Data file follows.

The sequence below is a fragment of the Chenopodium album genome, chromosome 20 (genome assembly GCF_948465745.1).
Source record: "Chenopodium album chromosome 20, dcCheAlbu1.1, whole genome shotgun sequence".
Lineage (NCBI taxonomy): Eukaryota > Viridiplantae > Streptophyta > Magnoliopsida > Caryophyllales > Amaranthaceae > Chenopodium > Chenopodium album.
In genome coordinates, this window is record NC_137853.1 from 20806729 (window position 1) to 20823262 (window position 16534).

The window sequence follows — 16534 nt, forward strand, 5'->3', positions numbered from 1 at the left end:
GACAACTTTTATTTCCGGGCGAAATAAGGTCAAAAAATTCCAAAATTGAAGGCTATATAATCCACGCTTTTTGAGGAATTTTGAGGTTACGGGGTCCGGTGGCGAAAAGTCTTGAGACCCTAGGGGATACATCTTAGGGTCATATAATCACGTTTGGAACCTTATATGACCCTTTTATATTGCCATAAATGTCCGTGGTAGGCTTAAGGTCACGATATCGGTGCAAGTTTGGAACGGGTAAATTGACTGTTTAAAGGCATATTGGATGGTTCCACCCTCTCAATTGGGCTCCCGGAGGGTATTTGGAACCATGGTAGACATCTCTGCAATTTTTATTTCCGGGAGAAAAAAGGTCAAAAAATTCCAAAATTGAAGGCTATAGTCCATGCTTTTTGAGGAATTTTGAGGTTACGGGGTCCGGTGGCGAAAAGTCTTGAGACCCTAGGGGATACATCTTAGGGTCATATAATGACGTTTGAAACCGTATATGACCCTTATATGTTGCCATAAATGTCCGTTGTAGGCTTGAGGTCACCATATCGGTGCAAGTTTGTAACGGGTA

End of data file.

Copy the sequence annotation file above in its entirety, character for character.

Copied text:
The sequence below is a fragment of the Chenopodium album genome, chromosome 20 (genome assembly GCF_948465745.1).
Source record: "Chenopodium album chromosome 20, dcCheAlbu1.1, whole genome shotgun sequence".
Lineage (NCBI taxonomy): Eukaryota > Viridiplantae > Streptophyta > Magnoliopsida > Caryophyllales > Amaranthaceae > Chenopodium > Chenopodium album.
In genome coordinates, this window is record NC_137853.1 from 20806729 (window position 1) to 20823262 (window position 16534).

The window sequence follows — 16534 nt, forward strand, 5'->3', positions numbered from 1 at the left end:
GACAACTTTTATTTCCGGGCGAAATAAGGTCAAAAAATTCCAAAATTGAAGGCTATATAATCCACGCTTTTTGAGGAATTTTGAGGTTACGGGGTCCGGTGGCGAAAAGTCTTGAGACCCTAGGGGATACATCTTAGGGTCATATAATCACGTTTGGAACCTTATATGACCCTTTTATATTGCCATAAATGTCCGTGGTAGGCTTAAGGTCACGATATCGGTGCAAGTTTGGAACGGGTAAATTGACTGTTTAAAGGCATATTGGATGGTTCCACCCTCTCAATTGGGCTCCCGGAGGGTATTTGGAACCATGGTAGACATCTCTGCAATTTTTATTTCCGGGAGAAAAAAGGTCAAAAAATTCCAAAATTGAAGGCTATAGTCCATGCTTTTTGAGGAATTTTGAGGTTACGGGGTCCGGTGGCGAAAAGTCTTGAGACCCTAGGGGATACATCTTAGGGTCATATAATGACGTTTGAAACCGTATATGACCCTTATATGTTGCCATAAATGTCCGTTGTAGGCTTGAGGTCACCATATCGGTGCAAGTTTGTAACGGGTA